My family had a wonderful visit to PVD Fest yesterday, and I hope your weekend is bringing you much joy as well, either downtown or elsewhere. This week’s letter discusses the Providence Community Police Relations Act and “good government” reforms.
At its June 1 meeting, the City Council gave final passage to the Providence Community-Police Relations Act (PCPRA). As I explained in Remarks at the meeting, the amendments validated my vote last month to postpone (or “lay on the table”) final passage until a working group could consider the concerns of Police Chief Clements. The working group produced amendments that gained the Chief’s support of the entire program, which in turn provided the basis for my favorable vote. With that said, Chief Clements will have challenges in implementing the PCPRA. Within the Police Department, some rank and file officers remain opposed, and he will need to exercise leadership to bring about the prescribed changes. We are fortunate to have the leadership of Chief Clements (who has won national recognition for both the Department as a whole and his own work in leading it) so I am optimistic he will meet this important challenge.
It also is my hope we now can move beyond some of the anger that descended upon City Hall over the past few months. The mainstream of dialogue I had with constituents was constructive, discussing the PCPRA as a way for government to improve the lives of citizens. I am grateful for your feedback and input. Others, however, took a darker view of the process. As reported in the Providence Journal, one of the organizers (who led a rally at City Hall that disrupted Thursday’s City Council meeting) made the point that “no elected official can take credit for this,” suggesting a more adversarial approach to City government. I saw this in my own mailbox and social media, where in the weeks following my vote to table, I received a stream of critical and blunt messages stating (1) my vote on this issue was the only thing that mattered to them during my term of office, and (2) I would be sorry if I failed to meet their expectations. After the City Council’s (and my) vote in favor, the communications ceased, as only a single person contacted me to acknowledge our role. Similarly, many activists who called me in the days leading up to the meeting did not want to end the conversation upon learning that I was planning to vote in favor, instead also (unsuccessfully) demanding that I admit that the Providence Police Department was a fundamentally racist institution. Their position matched the original sponsors’ Preamble to the PRCPA which (before the City Council removed it) began the bill with a vigorous denunciation of the Providence Police Department. These sponsors and organizers told me they viewed the City Council as an instrument of power, their advocacy and pressure as a way they could seize that power, and the PCPRA as a way to use their power to vanquish the Police Department. Now that the PRPCA has passed, these sponsors and activists can (and hopefully will) direct their energy towards more constructive engagement with government for the good of the City and police-community relations.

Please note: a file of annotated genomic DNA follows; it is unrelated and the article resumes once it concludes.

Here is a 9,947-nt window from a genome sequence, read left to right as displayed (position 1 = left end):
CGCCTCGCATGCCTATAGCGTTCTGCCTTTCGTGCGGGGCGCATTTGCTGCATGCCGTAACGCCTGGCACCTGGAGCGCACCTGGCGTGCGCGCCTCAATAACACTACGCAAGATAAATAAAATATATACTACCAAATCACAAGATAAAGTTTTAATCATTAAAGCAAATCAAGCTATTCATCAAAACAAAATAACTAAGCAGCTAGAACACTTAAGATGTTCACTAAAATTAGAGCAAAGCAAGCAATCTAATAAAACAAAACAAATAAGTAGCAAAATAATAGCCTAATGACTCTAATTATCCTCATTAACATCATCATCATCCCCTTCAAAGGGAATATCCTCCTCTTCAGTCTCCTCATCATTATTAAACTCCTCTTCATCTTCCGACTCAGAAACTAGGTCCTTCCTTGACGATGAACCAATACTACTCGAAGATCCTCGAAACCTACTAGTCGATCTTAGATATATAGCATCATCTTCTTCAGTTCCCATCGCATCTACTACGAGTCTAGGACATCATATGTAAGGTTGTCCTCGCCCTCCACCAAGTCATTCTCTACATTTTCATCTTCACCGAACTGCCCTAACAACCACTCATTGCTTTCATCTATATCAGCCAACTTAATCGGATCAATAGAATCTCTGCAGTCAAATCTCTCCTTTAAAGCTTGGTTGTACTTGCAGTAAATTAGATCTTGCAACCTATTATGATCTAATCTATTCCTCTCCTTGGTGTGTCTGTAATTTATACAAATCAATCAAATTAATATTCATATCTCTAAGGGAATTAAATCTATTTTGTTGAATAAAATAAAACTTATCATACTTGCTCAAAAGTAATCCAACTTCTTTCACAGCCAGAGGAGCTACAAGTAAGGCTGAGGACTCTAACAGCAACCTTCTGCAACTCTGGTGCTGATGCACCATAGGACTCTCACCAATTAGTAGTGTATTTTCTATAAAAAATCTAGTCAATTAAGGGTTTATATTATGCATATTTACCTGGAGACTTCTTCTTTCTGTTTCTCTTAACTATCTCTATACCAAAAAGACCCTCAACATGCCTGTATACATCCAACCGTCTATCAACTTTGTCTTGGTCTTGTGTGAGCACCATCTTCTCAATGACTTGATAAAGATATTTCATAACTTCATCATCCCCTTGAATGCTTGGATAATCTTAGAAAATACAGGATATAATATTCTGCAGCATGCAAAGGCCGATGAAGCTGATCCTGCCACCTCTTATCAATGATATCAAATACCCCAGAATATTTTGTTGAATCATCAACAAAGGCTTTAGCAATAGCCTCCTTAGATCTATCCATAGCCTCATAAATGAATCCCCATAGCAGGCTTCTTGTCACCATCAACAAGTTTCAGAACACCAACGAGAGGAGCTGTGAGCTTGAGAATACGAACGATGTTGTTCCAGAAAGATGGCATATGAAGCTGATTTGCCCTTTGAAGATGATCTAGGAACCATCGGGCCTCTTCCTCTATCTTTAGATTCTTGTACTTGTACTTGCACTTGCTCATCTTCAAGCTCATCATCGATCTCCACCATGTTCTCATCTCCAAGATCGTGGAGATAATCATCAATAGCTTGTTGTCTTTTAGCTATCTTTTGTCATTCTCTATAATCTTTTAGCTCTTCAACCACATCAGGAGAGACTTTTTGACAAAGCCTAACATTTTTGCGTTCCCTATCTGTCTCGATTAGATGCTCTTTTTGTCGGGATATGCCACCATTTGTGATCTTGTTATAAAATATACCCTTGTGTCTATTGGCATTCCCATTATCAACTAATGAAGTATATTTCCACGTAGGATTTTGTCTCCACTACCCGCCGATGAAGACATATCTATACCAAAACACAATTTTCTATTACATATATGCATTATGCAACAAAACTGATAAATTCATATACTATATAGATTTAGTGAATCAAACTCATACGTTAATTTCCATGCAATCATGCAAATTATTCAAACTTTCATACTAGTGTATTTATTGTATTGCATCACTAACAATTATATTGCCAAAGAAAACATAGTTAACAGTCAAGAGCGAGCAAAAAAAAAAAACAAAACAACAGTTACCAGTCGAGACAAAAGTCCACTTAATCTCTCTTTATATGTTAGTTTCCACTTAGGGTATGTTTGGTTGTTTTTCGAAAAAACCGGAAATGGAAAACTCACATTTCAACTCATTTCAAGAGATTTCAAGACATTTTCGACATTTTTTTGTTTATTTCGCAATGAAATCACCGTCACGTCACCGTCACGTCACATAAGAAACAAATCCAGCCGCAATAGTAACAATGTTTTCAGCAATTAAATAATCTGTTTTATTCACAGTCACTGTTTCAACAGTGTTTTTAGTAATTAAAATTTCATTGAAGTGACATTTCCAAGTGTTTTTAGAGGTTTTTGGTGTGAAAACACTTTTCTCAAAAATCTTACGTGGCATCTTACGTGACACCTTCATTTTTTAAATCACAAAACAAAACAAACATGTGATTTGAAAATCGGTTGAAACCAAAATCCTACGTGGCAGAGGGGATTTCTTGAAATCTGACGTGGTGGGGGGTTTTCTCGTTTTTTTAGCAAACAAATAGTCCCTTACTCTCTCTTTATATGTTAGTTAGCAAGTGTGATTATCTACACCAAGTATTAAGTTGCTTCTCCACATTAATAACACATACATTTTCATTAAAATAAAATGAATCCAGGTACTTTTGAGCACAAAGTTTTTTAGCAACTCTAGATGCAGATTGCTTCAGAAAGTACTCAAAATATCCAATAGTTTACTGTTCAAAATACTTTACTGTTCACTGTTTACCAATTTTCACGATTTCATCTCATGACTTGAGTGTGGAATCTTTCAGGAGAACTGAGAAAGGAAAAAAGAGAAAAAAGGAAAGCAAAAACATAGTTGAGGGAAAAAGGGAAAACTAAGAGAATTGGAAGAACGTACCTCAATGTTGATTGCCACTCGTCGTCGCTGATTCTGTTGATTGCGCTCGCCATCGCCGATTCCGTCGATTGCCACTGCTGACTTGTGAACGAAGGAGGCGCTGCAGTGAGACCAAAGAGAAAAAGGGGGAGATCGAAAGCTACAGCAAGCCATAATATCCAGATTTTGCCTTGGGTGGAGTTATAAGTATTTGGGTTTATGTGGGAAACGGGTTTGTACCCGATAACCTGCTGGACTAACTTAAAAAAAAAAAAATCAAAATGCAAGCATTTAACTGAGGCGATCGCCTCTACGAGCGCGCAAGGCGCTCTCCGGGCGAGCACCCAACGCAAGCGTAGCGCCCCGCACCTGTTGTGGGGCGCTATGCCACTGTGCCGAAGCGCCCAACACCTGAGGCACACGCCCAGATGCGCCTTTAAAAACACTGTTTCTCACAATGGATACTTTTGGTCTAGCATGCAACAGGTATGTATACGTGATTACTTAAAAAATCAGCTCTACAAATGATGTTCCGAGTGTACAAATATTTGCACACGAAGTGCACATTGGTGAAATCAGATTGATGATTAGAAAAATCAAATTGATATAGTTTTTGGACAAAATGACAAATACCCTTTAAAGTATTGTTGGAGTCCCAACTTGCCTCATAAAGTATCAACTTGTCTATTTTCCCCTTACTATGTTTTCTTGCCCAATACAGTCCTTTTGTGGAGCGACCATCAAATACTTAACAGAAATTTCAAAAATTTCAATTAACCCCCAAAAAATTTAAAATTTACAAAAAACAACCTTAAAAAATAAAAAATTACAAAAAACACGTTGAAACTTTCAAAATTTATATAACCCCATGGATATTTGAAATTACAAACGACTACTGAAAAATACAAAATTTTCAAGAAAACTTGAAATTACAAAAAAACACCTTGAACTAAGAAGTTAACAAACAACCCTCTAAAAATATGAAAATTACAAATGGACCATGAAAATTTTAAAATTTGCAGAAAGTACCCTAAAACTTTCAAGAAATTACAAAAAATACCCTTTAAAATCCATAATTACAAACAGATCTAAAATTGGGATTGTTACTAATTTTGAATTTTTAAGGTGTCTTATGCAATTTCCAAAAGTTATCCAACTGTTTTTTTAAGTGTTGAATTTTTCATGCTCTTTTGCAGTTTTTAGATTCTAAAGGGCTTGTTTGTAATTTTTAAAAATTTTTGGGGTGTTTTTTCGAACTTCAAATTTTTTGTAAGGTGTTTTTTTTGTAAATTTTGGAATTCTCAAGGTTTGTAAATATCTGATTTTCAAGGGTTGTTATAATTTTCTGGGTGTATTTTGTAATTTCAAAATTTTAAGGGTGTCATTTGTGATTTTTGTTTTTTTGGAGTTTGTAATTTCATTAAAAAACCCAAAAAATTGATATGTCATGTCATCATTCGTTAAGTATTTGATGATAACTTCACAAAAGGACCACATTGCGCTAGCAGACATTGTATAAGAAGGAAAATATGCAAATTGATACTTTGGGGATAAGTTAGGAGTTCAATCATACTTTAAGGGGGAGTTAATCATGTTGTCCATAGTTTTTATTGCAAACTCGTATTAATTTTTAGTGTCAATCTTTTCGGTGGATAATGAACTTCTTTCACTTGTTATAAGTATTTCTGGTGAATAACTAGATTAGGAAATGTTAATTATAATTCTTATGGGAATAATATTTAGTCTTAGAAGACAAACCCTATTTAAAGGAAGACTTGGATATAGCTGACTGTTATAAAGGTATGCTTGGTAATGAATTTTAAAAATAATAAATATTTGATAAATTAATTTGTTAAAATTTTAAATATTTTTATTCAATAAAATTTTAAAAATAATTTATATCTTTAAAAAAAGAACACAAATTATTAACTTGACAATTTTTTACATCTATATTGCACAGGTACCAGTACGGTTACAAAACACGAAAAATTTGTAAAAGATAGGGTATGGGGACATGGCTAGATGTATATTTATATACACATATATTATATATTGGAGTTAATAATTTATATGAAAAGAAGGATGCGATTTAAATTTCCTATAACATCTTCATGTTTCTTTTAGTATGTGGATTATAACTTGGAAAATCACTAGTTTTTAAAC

At a public hearing last Tuesday, and at the June 1 City Council meeting, I continued to press “good government” and ethics reform legislation to respond to the crisis generated by the felony indictments of the two top City Council leaders over the past year. This remains a difficult issue for some, and my colleagues on the City Council are not embracing the legislation with a sense of urgency or alacrity. Despite this unpopularity with some, I will continue my advocacy because I believe it is essential to restoring the public’s trust in the City Council after its top two officers (each of whom had a long history of violating the campaign finance laws) were indicted on campaign finance-related felony charges during the past year. This sorry record fed the dark views that were expressed over the past several months, and also promoted the conclusion of City residents, businesses and State officials that the City Council is broken. With that said, others are opposing reform. Some City Council members would prefer to view the issue as having been limited to two members, and question the need for legislation to guard against future abuses. Also, the American Civil Liberties Union argued that indicted Council members should retain their officer positions as part of a presumption of innocence, viewing the positions as the private property of the Council members rather than as a public trust conferred by the City Council as a whole. In short, it has been and continues to be a difficult road to reform, but I will not let the resistance and cynicism shared by some to deter me from this important task.